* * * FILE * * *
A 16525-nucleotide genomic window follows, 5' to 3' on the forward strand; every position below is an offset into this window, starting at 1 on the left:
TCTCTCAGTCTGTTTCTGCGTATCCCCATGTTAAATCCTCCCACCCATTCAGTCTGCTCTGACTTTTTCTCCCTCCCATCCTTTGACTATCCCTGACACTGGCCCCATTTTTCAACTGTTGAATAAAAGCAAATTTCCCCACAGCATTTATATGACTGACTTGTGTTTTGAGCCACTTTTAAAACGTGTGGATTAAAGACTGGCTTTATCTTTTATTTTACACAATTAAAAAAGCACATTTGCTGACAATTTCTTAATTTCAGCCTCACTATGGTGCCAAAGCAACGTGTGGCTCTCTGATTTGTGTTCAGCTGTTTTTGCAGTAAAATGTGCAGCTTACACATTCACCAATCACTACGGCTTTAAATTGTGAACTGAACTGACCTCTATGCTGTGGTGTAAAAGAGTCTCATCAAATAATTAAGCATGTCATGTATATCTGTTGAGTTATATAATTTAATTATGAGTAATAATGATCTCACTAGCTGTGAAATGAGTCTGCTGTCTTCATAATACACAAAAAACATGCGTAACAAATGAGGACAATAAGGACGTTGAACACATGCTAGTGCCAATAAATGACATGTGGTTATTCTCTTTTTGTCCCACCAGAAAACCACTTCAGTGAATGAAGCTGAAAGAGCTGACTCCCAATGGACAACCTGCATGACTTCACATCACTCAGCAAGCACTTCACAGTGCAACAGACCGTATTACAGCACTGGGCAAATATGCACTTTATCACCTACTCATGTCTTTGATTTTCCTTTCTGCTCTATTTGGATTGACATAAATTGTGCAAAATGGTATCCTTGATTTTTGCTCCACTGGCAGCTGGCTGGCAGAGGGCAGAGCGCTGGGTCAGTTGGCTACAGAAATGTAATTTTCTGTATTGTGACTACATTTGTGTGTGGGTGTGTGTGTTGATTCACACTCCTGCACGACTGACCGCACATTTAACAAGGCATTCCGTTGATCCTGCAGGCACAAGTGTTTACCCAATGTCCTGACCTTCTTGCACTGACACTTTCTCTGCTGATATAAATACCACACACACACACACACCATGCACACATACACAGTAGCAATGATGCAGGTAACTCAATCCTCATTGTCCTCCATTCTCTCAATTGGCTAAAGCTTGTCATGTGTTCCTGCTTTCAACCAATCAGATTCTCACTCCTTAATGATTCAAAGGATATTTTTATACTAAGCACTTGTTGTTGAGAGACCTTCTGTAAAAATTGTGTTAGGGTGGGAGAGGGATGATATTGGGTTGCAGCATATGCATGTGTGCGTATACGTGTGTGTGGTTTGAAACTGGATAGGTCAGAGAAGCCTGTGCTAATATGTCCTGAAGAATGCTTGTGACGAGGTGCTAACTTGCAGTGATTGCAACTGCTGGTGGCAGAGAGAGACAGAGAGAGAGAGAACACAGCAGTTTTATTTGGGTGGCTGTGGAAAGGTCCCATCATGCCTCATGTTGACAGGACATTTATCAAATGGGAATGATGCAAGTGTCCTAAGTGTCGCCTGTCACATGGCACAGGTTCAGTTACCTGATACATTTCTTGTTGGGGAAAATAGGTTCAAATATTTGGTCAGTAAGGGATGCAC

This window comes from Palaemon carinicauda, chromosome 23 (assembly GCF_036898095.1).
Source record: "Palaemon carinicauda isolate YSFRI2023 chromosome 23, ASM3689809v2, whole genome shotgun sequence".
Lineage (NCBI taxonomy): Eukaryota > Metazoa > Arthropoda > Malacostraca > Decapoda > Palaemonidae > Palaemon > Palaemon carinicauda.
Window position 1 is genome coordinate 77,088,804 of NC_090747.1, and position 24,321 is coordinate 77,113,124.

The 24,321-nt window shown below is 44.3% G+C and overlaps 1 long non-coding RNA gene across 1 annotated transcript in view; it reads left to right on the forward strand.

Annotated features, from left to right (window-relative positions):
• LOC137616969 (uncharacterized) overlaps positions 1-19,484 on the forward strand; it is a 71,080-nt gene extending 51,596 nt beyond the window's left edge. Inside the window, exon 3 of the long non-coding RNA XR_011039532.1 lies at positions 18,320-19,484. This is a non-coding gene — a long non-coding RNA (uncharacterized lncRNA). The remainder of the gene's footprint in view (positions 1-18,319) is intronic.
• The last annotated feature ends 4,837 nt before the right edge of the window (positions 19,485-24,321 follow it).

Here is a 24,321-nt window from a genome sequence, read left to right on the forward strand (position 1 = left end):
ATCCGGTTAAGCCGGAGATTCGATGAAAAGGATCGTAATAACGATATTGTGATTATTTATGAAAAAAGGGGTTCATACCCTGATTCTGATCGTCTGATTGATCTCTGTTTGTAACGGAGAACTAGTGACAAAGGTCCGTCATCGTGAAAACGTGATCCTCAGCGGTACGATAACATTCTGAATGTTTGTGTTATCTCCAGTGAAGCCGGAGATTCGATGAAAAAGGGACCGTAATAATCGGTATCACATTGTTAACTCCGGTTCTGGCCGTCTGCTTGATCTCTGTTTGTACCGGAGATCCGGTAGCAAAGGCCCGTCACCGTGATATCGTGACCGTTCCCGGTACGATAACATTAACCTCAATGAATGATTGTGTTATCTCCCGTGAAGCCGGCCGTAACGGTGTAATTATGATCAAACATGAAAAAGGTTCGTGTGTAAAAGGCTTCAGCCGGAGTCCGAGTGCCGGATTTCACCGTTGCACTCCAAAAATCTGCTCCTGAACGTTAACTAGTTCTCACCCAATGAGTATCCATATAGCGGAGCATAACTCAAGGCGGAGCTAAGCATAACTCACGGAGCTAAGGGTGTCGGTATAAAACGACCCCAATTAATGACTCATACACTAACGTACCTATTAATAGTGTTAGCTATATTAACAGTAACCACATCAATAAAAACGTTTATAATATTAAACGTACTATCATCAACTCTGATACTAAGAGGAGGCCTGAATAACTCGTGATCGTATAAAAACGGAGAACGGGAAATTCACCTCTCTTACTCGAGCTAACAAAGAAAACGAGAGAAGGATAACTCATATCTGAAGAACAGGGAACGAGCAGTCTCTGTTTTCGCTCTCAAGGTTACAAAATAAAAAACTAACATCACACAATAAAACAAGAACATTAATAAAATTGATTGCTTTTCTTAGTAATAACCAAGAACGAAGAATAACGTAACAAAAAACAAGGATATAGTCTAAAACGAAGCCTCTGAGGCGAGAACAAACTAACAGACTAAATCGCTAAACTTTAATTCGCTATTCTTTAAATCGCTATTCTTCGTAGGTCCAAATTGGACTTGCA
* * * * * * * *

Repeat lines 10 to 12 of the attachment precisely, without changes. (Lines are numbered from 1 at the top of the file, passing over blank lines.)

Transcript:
• The last annotated feature ends 4,837 nt before the right edge of the window (positions 19,485-24,321 follow it).

Here is a 24,321-nt window from a genome sequence, read left to right on the forward strand (position 1 = left end):
ATCCGGTTAAGCCGGAGATTCGATGAAAAGGATCGTAATAACGATATTGTGATTATTTATGAAAAAAGGGGTTCATACCCTGATTCTGATCGTCTGATTGATCTCTGTTTGTAACGGAGAACTAGTGACAAAGGTCCGTCATCGTGAAAACGTGATCCTCAGCGGTACGATAACATTCTGAATGTTTGTGTTATCTCCAGTGAAGCCGGAGATTCGATGAAAAAGGGACCGTAATAATCGGTATCACATTGTTAACTCCGGTTCTGGCCGTCTGCTTGATCTCTGTTTGTACCGGAGATCCGGTAGCAAAGGCCCGTCACCGTGATATCGTGACCGTTCCCGGTACGATAACATTAACCTCAATGAATGATTGTGTTATCTCCCGTGAAGCCGGCCGTAACGGTGTAATTATGATCAAACATGAAAAAGGTTCGTGTGTAAAAGGCTTCAGCCGGAGTCCGAGTGCCGGATTTCACCGTTGCACTCCAAAAATCTGCTCCTGAACGTTAACTAGTTCTCACCCAATGAGTATCCATATAGCGGAGCATAACTCAAGGCGGAGCTAAGCATAACTCACGGAGCTAAGGGTGTCGGTATAAAACGACCCCAATTAATGACTCATACACTAACGTACCTATTAATAGTGTTAGCTATATTAACAGTAACCACATCAATAAAAACGTTTATAATATTAAACGTACTATCATCAACTCTGATACTAAGAGGAGGCCTGAATAACTCGTGATCGTATAAAAACGGAGAACGGGAAATTCACCTCTCTTACTCGAGCTAACAAAGAAAACGAGAGAAGGATAACTCATATCTGAAGAACAGGGAACGAGCAGTCTCTGTTTTCGCTCTCAAGGTTACAAAATAAAAAACTAACATCACACAATAAAACAAGAACATTAATAAAATTGATTGCTTTTCTTAGTAATAACCAAGAACGAAGAATAACGTAACAAAAAACAAGGATATAGTCTAAAACGAAGCCTCTGAGGCGAGAACAAACTAACAGACTAAATCGCTAAACTTTAATTCGCTATTCTTTAAATCGCTATTCTTCGTAGGTCCAAATTGGACTTGCA